An upcoming Soyuz launch from French Guiana will orbit the first two of the twelve “Batch 3” European Space Agency Galileo navigation satellites. This is the 11th launch in the ten-year build-out of Galileo, and Batch 3, when complete, will provide continuous, three-dimensional global coverage with on-orbit spares to replace any satellites that may fail.
Will I have to update the GPS receiver I have been using for the last quarter century?
No—any GPS receiver will continue to work for the foreseeable future because, due to the size of the installed base, future GPS satellites will maintain compatibility with existing receivers (although they may add new features that only work with newer receivers). None of the other global navigation satellite systems: Russian GLONASS, European Galileo, or Chinese Beidou interfere with GPS or one another. Modern navigation receivers and the GPS systems of most smartphones receive signals from GPS ,GLONASS, and Galileo, and use all satellites in view to improve accuracy and avoid interruptions in service due to obstacles blocking the view of parts of sky.
There are smartphone apps, for example GPS Test for Android:
that will show you which satellites your device is receiving.
Hmm! I am going to have to update my Sarcasm module.
I never really understood why European countries found it necessary to invest Billions of Euros on a satellite navigation system which competed with the already freely-available US GPS system – apart from the usual European arrogance and the need to create jobs in their declining economy.
At one time, Galileo was going to charge for the service that was available at no cost from GPS; don’t know if that is still part of the plan. There was the issue of GPS deliberately being less accurate – but that mattered only to those who were planning to use satellite navigation for their missiles.
It is easy to understand why Russia and China have their own satellite navigation systems. It is less obvious that Galileo was a smart use of Europe’s limited funds.
The justification is that the U.S. has never formally committed, either in a public statement or via a treaty, to make GPS available, for free or otherwise, to other than the U.S. military. Further, GPS is known to have the ability to shut down civilian (non-encrypted) signals to parts of the globe while continuing the secure signals used by military receivers and those in weapon systems. European foreign offices and militaries have long memories, and recall how the U.S. put its foot down in the Suez crisis. The ability of the U.S. to render all European GPS-guided munitions and military positioning resources inoperable is judged unacceptable.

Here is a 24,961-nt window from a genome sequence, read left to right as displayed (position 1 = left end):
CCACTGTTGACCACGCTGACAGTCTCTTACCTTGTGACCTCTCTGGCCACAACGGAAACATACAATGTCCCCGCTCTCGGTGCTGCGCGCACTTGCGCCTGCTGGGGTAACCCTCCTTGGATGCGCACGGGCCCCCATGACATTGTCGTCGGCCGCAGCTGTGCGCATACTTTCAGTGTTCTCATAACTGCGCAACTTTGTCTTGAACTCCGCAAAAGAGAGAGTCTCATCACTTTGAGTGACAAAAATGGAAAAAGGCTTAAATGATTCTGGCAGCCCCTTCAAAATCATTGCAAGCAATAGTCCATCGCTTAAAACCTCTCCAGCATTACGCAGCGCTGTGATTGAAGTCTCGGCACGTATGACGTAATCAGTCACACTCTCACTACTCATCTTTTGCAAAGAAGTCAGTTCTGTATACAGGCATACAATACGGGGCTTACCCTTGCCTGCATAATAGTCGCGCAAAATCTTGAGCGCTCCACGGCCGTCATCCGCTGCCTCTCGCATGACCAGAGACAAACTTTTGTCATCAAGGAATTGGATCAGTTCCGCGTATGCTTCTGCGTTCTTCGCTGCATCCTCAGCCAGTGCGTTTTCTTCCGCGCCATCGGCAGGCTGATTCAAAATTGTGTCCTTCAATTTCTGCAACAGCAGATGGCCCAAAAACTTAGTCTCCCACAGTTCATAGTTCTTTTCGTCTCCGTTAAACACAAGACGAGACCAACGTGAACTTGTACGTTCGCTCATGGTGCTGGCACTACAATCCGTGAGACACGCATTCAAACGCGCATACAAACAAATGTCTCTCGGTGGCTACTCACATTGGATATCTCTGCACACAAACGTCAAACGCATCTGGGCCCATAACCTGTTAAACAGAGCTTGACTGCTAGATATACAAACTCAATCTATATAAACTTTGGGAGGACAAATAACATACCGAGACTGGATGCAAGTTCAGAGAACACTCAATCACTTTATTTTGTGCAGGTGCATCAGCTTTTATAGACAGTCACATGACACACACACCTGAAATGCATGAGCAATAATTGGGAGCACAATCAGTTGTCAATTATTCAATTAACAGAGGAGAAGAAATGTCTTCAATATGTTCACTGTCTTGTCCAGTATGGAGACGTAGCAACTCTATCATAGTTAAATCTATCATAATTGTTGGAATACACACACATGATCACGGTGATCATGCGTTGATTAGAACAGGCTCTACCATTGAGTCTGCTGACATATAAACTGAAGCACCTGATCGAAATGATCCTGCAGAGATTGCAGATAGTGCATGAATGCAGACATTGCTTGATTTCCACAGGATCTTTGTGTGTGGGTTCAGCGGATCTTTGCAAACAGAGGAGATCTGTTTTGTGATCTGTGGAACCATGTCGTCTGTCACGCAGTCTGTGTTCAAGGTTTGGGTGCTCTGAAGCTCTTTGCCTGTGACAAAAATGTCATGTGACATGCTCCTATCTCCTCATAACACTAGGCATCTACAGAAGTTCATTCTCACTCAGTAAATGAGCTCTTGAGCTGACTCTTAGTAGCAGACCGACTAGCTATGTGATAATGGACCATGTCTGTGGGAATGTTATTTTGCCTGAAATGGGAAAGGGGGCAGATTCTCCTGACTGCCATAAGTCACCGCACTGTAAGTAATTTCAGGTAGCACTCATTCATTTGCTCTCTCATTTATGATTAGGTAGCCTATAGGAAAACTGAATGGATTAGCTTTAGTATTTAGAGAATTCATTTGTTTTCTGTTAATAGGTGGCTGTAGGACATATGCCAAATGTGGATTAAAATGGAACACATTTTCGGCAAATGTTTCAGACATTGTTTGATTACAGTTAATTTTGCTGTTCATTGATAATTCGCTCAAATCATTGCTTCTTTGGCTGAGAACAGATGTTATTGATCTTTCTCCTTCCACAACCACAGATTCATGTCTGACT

Finally, given the U.S. record in maintaining critical infrastructure (for example, serious gaps in coverage of weather satellites during hurricane and typhoon seasons due to failure to replace weather satellites intended to be retired ten years earlier), for something as important as global navigation, isn’t it a good idea to have a backup?
I’m not up to date with their current plans, but I believe that Galileo was going to provide GPS-level accuracy for free (and does presently), but offer the military-grade accuracy that GPS makes available only to the U.S. military available to commercial customers for a fee. There are number of applications which may be willing to pay to obtain that improved accuracy which is not available, at any price, from GPS. I can imagine surveyors in the U.S. paying for 10 centimetre accuracy positioning from Galileo.
That sounds like the Europeans! Rely on NATO (i.e., US) for defense, and rely on the US for logistical support, but insist on having their own satellite navigation system so they can act “independently”. No wonder a President Trump wanted to see Europeans actually live up to their NATO funding commitments.
It does seem like it might have been smarter for Europeans to offer to pay part of the costs of maintaining the GPS system, and use the money saved to … cut down the long waiting lists for the UK National Health Service, for example? I guess that foolish politicians are not a US monopoly.
I am aware of commercial users of military precision US GPS signals. IIRC, it was a bit better than 10cm.